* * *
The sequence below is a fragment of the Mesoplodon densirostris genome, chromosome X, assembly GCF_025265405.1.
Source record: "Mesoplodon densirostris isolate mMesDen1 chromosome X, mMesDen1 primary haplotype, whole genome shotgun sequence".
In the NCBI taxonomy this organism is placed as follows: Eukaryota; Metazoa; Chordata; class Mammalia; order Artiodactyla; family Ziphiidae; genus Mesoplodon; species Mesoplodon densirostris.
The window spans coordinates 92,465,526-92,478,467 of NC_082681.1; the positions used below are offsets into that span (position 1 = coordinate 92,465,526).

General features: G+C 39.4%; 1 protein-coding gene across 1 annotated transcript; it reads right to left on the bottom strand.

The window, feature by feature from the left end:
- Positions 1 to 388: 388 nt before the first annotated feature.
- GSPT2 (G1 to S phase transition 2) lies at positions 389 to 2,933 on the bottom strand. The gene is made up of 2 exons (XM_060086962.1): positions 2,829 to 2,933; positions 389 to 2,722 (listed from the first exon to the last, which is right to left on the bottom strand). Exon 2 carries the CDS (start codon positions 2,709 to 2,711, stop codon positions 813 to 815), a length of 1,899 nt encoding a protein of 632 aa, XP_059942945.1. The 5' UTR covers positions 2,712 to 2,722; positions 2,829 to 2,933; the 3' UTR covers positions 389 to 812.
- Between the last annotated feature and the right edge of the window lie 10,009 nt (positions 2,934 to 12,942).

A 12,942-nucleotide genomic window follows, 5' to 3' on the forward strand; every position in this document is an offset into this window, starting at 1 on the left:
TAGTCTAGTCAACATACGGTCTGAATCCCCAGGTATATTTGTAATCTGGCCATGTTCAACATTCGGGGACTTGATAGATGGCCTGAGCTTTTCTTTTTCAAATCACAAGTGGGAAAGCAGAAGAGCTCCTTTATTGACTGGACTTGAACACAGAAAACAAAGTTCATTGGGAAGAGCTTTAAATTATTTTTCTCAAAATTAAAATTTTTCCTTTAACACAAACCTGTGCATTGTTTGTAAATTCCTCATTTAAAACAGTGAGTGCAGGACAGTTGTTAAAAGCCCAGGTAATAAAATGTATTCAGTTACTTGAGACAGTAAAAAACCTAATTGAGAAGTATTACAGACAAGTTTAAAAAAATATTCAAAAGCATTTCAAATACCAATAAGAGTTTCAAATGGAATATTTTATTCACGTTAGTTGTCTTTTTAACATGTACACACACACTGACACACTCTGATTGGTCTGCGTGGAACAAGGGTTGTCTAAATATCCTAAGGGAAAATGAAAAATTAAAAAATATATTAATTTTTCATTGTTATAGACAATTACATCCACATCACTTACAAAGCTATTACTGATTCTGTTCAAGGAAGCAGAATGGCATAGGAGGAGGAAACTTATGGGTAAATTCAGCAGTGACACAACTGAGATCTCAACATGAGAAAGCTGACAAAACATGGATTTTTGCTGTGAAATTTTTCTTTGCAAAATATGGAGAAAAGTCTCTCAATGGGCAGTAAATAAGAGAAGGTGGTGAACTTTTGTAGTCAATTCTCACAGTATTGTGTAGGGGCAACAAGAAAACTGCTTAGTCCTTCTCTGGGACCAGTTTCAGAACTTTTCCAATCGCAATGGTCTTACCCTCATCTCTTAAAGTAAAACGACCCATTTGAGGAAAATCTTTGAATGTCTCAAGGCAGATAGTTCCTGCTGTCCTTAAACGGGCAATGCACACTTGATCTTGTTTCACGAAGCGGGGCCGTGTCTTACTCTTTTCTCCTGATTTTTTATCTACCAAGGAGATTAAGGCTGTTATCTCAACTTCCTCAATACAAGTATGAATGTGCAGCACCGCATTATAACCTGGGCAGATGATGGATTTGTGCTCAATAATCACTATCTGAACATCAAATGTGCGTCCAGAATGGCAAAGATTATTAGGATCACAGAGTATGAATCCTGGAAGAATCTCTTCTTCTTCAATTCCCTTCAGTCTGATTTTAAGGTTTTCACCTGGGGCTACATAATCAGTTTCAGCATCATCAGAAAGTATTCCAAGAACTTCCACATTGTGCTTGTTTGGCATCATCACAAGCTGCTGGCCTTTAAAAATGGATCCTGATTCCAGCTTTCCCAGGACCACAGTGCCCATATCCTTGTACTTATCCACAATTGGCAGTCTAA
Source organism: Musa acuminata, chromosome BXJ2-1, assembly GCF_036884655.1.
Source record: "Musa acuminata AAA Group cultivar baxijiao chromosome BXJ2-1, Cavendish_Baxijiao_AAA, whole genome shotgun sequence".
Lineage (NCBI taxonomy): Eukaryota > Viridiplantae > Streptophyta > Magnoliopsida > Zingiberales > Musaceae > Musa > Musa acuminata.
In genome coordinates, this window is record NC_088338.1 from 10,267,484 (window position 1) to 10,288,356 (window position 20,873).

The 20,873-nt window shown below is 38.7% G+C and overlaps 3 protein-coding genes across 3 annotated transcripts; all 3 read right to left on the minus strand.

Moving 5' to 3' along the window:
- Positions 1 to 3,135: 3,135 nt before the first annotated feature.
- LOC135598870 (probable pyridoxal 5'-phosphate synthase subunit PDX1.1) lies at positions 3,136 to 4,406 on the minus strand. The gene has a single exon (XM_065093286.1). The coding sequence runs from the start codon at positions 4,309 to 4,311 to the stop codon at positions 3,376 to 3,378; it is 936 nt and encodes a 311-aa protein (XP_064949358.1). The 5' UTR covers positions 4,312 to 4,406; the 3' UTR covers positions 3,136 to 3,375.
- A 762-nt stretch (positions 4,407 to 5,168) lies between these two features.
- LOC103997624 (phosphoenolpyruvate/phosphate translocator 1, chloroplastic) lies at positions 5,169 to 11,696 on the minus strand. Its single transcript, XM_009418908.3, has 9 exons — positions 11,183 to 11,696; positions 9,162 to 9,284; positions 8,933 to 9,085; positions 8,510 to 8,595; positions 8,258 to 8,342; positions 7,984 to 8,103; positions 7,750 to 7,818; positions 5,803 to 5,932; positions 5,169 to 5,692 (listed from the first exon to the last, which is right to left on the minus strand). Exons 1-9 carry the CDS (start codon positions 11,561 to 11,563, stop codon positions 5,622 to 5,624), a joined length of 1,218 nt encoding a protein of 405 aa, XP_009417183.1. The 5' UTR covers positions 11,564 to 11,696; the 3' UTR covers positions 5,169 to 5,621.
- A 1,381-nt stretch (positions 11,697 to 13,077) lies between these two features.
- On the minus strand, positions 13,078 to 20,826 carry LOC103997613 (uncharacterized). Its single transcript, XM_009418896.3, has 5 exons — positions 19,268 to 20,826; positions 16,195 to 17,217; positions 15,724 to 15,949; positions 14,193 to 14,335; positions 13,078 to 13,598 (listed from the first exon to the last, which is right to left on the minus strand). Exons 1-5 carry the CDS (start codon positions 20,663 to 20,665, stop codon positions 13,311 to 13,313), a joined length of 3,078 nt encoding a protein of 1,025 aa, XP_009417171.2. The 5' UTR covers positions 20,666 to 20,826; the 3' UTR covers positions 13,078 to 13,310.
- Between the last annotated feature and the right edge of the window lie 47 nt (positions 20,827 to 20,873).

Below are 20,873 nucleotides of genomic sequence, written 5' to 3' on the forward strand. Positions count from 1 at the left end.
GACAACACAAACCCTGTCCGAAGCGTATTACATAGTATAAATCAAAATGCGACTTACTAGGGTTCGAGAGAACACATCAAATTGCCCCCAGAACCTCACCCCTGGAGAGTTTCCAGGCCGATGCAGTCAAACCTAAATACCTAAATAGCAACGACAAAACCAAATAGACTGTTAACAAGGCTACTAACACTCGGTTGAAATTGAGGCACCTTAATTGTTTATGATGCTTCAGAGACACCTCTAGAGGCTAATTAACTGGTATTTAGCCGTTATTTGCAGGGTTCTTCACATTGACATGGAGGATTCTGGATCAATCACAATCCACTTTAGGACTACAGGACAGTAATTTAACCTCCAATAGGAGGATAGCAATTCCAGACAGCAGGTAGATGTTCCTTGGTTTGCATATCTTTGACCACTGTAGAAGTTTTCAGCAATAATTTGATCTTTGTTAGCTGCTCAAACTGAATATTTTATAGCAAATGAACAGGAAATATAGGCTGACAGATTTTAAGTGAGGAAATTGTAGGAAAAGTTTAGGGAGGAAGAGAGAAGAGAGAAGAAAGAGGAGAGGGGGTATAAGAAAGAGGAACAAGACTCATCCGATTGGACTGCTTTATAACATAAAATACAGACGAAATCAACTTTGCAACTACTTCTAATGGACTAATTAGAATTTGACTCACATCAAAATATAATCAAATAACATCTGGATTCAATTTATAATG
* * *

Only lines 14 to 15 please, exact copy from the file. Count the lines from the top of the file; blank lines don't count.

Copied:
Lineage (NCBI taxonomy): Eukaryota > Viridiplantae > Streptophyta > Magnoliopsida > Zingiberales > Musaceae > Musa > Musa acuminata.
In genome coordinates, this window is record NC_088338.1 from 10,267,484 (window position 1) to 10,288,356 (window position 20,873).